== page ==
The National Institute on Aging of the National Institutes of Health (NIA/NIH) has renewed the Mexican Health and Aging Study (MHAS) grant for five more years (2023-2028). This additional round of funding will extend the public use databases over 26 years, which is unique for a low- or middle-income country. MHAS receives binational funding from the NIA/NIH (R01AG018016, R Wong, PI) and the Instituto Nacional de Estadística y Geografía (INEGI) in Mexico.
MHAS was designed to be highly comparable to the US Health and Retirement Study (HRS). The longitudinal study uses a national sample of 15,000 community-dwelling adults aged 50 and older in urban and rural Mexico. Six waves of data collection have been completed over 20 years. A key ancillary study of MHAS is Mex-Cog, part of the Harmonized Cognitive Aging Protocol (HCAP) conducted in several countries to study Alzheimer’s disease and related dementias. Two waves of Mex-Cog have also been completed. The renewal will allow the conduct of waves 7 and 8 of MHAS and wave 3 of Mex-Cog, adding a rural over-sample to the study and incorporating new themes, including COVID-19, perceived discrimination, use of languages, and use of technology for health care. These additions will allow enhanced research on aging, Alzheimer’s disease and related dementias, health, and mortality in a rapidly developing country with limited institutional support for older adults and long-lived health, economic, and social ties to the United States.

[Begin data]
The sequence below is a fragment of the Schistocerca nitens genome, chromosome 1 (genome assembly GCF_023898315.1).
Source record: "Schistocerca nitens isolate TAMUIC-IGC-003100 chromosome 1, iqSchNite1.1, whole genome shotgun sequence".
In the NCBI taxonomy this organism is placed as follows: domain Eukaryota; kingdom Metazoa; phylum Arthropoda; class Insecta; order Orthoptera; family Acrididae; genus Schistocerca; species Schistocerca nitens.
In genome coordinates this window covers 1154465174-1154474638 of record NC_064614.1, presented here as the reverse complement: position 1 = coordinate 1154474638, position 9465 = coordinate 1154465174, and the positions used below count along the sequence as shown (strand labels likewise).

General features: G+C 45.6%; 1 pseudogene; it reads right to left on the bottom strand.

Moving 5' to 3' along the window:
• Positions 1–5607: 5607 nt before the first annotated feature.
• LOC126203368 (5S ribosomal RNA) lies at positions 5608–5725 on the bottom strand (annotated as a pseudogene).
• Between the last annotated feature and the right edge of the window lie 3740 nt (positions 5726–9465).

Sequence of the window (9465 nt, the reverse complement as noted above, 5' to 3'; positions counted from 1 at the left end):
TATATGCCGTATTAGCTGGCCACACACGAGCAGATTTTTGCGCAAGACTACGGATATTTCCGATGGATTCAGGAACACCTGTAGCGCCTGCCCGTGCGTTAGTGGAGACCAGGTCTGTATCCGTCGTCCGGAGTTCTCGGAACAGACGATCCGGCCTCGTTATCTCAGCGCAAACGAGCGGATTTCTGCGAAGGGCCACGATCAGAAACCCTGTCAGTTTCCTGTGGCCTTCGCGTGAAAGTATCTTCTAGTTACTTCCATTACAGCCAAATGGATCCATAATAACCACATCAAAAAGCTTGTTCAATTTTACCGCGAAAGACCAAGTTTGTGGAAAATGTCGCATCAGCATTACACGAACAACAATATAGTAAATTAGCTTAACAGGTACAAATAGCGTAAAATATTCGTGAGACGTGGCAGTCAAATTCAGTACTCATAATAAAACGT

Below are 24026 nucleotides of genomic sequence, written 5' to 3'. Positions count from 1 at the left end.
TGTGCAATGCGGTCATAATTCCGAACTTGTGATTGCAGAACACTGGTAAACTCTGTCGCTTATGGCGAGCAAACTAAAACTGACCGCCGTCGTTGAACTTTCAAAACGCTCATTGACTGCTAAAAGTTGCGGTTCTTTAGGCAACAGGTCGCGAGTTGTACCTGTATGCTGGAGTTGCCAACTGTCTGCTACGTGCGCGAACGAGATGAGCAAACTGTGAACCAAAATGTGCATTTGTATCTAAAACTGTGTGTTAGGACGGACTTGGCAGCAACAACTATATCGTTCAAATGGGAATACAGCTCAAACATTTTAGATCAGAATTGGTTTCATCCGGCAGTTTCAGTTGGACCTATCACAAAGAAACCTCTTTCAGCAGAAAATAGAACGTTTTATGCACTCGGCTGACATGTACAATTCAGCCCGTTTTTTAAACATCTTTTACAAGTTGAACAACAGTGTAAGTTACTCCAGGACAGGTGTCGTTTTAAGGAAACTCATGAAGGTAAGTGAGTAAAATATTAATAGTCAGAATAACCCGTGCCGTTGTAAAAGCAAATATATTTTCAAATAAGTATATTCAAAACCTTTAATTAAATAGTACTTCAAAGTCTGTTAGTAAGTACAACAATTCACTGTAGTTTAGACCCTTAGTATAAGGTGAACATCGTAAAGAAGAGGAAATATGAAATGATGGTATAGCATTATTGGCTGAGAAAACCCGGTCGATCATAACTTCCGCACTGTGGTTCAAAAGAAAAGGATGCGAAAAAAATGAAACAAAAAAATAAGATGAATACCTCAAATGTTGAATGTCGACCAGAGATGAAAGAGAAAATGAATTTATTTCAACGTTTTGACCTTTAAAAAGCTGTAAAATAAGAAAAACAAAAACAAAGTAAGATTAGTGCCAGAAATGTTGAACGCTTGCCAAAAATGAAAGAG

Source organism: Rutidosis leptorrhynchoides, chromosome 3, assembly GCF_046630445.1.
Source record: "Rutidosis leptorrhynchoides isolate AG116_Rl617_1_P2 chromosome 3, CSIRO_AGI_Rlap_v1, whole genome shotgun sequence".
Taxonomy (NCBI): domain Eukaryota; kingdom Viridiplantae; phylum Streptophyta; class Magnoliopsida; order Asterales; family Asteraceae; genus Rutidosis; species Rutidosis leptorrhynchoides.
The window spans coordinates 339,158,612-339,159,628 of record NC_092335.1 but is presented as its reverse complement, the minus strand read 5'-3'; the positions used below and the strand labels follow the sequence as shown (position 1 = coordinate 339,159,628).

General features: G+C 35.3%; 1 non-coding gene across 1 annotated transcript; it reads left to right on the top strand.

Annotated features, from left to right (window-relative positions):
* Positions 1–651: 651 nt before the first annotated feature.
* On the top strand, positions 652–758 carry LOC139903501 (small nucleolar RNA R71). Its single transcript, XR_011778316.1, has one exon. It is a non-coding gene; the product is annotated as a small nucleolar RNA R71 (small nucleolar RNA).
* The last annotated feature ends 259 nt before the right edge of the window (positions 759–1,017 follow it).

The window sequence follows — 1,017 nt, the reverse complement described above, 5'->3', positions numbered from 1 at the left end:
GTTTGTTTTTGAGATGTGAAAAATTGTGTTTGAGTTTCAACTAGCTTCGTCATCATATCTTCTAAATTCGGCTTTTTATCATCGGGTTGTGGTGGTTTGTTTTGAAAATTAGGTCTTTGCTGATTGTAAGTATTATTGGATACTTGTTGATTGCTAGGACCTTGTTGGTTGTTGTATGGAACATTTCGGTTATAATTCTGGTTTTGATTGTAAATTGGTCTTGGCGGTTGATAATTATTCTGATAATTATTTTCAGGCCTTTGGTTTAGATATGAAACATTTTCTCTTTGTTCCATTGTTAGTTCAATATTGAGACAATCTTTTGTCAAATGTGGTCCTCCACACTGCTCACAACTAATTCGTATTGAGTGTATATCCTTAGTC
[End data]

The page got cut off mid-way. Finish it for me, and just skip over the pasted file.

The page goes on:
MHAS is led by Dr. Rebeca Wong, Associate Director of the Sealy Center on Aging and Director of the WHO/PAHO Collaborating Center on Aging and Health at the University of Texas Medical Branch at Galveston (UTMB). Under Dr. Wong’s leadership, MHAS has evolved into a nationally recognized longitudinal survey that encompasses multiple dimensions of health and aging among middle-aged and older adults in Mexico. The study has positioned Mexico’s health dynamics within a broader socioeconomic context, offering valuable insights for policymakers, healthcare professionals, and researchers. To date, the scientific community has used MHAS data to produce 395 publications, including 282 journal publications, 49 book chapters, and 64 theses/dissertations. The MHAS team of collaborators represent institutions in the United States and Mexico.
To access more information about MHAS and explore its publications, visit the official bilingual website at https://MHASweb.org